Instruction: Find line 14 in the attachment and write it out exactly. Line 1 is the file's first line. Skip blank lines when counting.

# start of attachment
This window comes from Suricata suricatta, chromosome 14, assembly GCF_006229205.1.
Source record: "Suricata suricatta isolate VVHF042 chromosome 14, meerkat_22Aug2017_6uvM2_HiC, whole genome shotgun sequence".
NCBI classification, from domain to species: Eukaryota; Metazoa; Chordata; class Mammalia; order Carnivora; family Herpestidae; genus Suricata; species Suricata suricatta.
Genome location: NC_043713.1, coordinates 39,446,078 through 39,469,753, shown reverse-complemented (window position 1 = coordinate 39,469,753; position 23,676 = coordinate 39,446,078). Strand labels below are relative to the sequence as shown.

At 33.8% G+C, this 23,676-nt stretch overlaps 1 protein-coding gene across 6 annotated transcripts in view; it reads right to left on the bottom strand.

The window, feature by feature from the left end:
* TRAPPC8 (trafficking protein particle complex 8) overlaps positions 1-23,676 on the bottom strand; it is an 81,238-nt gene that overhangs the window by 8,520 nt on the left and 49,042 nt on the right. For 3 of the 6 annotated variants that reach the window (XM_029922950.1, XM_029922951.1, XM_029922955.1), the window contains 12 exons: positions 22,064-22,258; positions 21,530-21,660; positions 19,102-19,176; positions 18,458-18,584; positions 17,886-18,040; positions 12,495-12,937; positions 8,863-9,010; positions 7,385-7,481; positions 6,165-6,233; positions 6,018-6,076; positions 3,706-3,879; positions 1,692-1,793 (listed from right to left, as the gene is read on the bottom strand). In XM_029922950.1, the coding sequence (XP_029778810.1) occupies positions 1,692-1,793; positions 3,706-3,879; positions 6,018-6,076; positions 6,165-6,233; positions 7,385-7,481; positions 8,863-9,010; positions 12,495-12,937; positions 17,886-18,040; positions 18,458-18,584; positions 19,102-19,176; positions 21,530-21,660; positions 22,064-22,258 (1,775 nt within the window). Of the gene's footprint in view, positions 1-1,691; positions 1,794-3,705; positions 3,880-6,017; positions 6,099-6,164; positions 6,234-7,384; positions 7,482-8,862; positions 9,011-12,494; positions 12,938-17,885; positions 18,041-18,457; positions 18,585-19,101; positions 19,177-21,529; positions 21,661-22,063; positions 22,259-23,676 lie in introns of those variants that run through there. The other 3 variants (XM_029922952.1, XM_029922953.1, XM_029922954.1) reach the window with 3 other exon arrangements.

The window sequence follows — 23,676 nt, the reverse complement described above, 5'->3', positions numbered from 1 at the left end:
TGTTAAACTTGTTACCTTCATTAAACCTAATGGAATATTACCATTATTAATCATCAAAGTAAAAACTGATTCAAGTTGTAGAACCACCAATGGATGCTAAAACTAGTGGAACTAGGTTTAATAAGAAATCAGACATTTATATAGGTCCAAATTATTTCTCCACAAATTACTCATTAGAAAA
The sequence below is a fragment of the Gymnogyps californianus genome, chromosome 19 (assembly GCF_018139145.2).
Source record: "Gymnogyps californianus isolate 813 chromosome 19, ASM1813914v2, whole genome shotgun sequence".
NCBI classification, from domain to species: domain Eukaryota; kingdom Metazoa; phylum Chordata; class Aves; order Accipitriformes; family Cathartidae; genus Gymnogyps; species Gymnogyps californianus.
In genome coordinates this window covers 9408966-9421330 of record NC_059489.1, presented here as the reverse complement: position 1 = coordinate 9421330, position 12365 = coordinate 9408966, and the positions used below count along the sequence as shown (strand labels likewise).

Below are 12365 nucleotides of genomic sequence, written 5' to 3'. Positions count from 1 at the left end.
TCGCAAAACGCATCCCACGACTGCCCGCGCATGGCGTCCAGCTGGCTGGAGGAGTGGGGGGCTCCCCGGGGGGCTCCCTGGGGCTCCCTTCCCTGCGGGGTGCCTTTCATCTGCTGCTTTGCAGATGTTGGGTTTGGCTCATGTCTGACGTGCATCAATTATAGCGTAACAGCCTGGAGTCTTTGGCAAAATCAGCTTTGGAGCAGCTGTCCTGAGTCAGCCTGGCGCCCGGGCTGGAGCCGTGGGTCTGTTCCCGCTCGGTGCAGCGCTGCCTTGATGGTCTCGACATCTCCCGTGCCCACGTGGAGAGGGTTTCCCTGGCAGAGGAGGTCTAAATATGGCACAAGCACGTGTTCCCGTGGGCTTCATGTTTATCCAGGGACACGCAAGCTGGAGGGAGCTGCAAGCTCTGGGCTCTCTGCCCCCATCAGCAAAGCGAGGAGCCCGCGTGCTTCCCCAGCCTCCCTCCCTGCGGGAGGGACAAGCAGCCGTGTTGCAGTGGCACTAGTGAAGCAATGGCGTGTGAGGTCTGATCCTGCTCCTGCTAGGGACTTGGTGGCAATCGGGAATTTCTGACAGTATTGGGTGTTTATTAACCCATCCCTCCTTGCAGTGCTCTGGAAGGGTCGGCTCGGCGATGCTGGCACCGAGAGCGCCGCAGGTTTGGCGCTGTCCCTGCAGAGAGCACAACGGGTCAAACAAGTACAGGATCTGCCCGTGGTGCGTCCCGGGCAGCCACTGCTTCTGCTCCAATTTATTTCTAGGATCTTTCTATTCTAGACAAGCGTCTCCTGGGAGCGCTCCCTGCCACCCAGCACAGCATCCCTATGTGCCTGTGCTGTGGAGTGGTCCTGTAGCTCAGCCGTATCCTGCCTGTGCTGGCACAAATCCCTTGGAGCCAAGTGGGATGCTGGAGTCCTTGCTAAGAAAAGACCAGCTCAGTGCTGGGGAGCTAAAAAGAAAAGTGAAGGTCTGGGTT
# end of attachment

Below are 12365 nucleotides of genomic sequence, written 5' to 3'. Positions count from 1 at the left end.